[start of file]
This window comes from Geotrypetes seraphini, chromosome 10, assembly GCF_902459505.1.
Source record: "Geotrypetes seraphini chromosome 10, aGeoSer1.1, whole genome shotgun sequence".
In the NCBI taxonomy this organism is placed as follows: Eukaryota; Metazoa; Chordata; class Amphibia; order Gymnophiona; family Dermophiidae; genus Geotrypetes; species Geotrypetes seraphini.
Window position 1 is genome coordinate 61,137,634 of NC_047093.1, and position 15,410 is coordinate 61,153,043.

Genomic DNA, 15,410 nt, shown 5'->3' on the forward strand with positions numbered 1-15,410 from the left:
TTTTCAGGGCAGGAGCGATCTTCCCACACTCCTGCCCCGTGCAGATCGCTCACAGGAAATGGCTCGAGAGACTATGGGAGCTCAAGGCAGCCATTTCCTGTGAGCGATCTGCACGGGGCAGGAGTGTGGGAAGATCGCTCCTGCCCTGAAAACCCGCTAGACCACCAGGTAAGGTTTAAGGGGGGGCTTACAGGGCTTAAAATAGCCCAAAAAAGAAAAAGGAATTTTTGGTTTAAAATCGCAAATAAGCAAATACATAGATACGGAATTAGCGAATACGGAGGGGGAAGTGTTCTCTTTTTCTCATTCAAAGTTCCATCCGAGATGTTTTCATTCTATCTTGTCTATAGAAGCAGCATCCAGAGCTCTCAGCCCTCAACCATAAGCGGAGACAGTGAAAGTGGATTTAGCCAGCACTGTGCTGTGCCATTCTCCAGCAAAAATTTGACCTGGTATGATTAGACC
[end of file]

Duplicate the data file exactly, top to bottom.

This window comes from Geotrypetes seraphini, chromosome 10, assembly GCF_902459505.1.
Source record: "Geotrypetes seraphini chromosome 10, aGeoSer1.1, whole genome shotgun sequence".
In the NCBI taxonomy this organism is placed as follows: Eukaryota; Metazoa; Chordata; class Amphibia; order Gymnophiona; family Dermophiidae; genus Geotrypetes; species Geotrypetes seraphini.
Window position 1 is genome coordinate 61,137,634 of NC_047093.1, and position 15,410 is coordinate 61,153,043.

Genomic DNA, 15,410 nt, shown 5'->3' on the forward strand with positions numbered 1-15,410 from the left:
TTTTCAGGGCAGGAGCGATCTTCCCACACTCCTGCCCCGTGCAGATCGCTCACAGGAAATGGCTCGAGAGACTATGGGAGCTCAAGGCAGCCATTTCCTGTGAGCGATCTGCACGGGGCAGGAGTGTGGGAAGATCGCTCCTGCCCTGAAAACCCGCTAGACCACCAGGTAAGGTTTAAGGGGGGGCTTACAGGGCTTAAAATAGCCCAAAAAAGAAAAAGGAATTTTTGGTTTAAAATCGCAAATAAGCAAATACATAGATACGGAATTAGCGAATACGGAGGGGGAAGTGTTCTCTTTTTCTCATTCAAAGTTCCATCCGAGATGTTTTCATTCTATCTTGTCTATAGAAGCAGCATCCAGAGCTCTCAGCCCTCAACCATAAGCGGAGACAGTGAAAGTGGATTTAGCCAGCACTGTGCTGTGCCATTCTCCAGCAAAAATTTGACCTGGTATGATTAGACC